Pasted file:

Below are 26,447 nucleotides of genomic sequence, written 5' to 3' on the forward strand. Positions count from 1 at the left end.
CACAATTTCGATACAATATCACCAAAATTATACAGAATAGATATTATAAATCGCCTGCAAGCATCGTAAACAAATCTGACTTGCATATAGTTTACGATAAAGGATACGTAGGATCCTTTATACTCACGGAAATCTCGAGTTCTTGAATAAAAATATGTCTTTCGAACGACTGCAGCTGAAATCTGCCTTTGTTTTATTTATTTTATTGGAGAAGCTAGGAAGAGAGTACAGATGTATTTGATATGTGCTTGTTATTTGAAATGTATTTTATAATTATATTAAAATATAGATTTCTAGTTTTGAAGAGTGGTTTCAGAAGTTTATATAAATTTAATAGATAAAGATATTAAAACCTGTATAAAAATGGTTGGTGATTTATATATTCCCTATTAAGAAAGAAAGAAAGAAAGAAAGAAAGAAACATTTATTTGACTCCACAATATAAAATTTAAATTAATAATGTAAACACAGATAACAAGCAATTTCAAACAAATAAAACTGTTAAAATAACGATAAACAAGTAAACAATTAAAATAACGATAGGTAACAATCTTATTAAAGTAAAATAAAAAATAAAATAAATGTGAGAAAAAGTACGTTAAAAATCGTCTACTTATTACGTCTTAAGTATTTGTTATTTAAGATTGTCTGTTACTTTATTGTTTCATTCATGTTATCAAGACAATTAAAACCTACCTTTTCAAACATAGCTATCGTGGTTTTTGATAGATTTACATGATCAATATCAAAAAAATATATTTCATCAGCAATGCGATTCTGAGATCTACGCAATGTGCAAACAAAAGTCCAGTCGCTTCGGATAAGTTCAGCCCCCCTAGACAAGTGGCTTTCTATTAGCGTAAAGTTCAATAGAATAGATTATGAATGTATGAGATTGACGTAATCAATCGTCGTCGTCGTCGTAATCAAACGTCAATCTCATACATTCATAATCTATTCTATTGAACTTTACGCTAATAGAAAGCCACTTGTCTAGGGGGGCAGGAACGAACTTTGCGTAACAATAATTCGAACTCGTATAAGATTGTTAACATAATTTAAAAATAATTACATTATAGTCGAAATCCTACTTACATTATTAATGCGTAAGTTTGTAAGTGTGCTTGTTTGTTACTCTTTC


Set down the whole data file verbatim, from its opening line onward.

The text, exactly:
Below are 26,447 nucleotides of genomic sequence, written 5' to 3' on the forward strand. Positions count from 1 at the left end.
CACAATTTCGATACAATATCACCAAAATTATACAGAATAGATATTATAAATCGCCTGCAAGCATCGTAAACAAATCTGACTTGCATATAGTTTACGATAAAGGATACGTAGGATCCTTTATACTCACGGAAATCTCGAGTTCTTGAATAAAAATATGTCTTTCGAACGACTGCAGCTGAAATCTGCCTTTGTTTTATTTATTTTATTGGAGAAGCTAGGAAGAGAGTACAGATGTATTTGATATGTGCTTGTTATTTGAAATGTATTTTATAATTATATTAAAATATAGATTTCTAGTTTTGAAGAGTGGTTTCAGAAGTTTATATAAATTTAATAGATAAAGATATTAAAACCTGTATAAAAATGGTTGGTGATTTATATATTCCCTATTAAGAAAGAAAGAAAGAAAGAAAGAAAGAAACATTTATTTGACTCCACAATATAAAATTTAAATTAATAATGTAAACACAGATAACAAGCAATTTCAAACAAATAAAACTGTTAAAATAACGATAAACAAGTAAACAATTAAAATAACGATAGGTAACAATCTTATTAAAGTAAAATAAAAAATAAAATAAATGTGAGAAAAAGTACGTTAAAAATCGTCTACTTATTACGTCTTAAGTATTTGTTATTTAAGATTGTCTGTTACTTTATTGTTTCATTCATGTTATCAAGACAATTAAAACCTACCTTTTCAAACATAGCTATCGTGGTTTTTGATAGATTTACATGATCAATATCAAAAAAATATATTTCATCAGCAATGCGATTCTGAGATCTACGCAATGTGCAAACAAAAGTCCAGTCGCTTCGGATAAGTTCAGCCCCCCTAGACAAGTGGCTTTCTATTAGCGTAAAGTTCAATAGAATAGATTATGAATGTATGAGATTGACGTAATCAATCGTCGTCGTCGTCGTAATCAAACGTCAATCTCATACATTCATAATCTATTCTATTGAACTTTACGCTAATAGAAAGCCACTTGTCTAGGGGGGCAGGAACGAACTTTGCGTAACAATAATTCGAACTCGTATAAGATTGTTAACATAATTTAAAAATAATTACATTATAGTCGAAATCCTACTTACATTATTAATGCGTAAGTTTGTAAGTGTGCTTGTTTGTTACTCTTTC